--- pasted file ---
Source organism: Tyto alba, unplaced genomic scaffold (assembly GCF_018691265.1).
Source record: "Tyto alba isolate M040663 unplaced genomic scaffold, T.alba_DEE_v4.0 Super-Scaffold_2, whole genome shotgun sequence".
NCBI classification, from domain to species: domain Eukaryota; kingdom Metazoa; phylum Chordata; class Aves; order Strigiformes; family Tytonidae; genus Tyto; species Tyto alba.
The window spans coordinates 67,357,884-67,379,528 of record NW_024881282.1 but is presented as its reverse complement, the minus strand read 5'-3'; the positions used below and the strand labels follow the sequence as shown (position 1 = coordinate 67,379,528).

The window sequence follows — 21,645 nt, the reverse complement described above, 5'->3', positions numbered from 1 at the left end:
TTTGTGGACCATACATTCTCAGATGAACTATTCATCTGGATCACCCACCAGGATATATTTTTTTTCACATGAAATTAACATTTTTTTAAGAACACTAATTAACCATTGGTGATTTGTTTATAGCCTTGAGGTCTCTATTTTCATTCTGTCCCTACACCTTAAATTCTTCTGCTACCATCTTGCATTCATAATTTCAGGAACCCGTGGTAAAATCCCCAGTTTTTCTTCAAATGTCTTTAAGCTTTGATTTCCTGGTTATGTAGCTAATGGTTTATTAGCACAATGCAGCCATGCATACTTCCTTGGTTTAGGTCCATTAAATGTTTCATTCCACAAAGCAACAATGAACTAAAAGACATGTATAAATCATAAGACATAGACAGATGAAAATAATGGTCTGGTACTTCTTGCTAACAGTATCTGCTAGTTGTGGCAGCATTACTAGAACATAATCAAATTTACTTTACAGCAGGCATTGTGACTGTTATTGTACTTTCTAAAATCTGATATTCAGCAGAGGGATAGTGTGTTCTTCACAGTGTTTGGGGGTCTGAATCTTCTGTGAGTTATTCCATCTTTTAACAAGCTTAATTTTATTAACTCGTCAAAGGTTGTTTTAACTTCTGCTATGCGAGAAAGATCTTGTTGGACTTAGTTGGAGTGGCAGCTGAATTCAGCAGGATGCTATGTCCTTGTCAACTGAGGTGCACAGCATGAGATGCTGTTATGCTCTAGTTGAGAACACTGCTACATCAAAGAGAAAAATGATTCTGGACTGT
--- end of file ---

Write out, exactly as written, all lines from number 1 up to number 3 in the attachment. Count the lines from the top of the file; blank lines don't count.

Source organism: Tyto alba, unplaced genomic scaffold (assembly GCF_018691265.1).
Source record: "Tyto alba isolate M040663 unplaced genomic scaffold, T.alba_DEE_v4.0 Super-Scaffold_2, whole genome shotgun sequence".
NCBI classification, from domain to species: domain Eukaryota; kingdom Metazoa; phylum Chordata; class Aves; order Strigiformes; family Tytonidae; genus Tyto; species Tyto alba.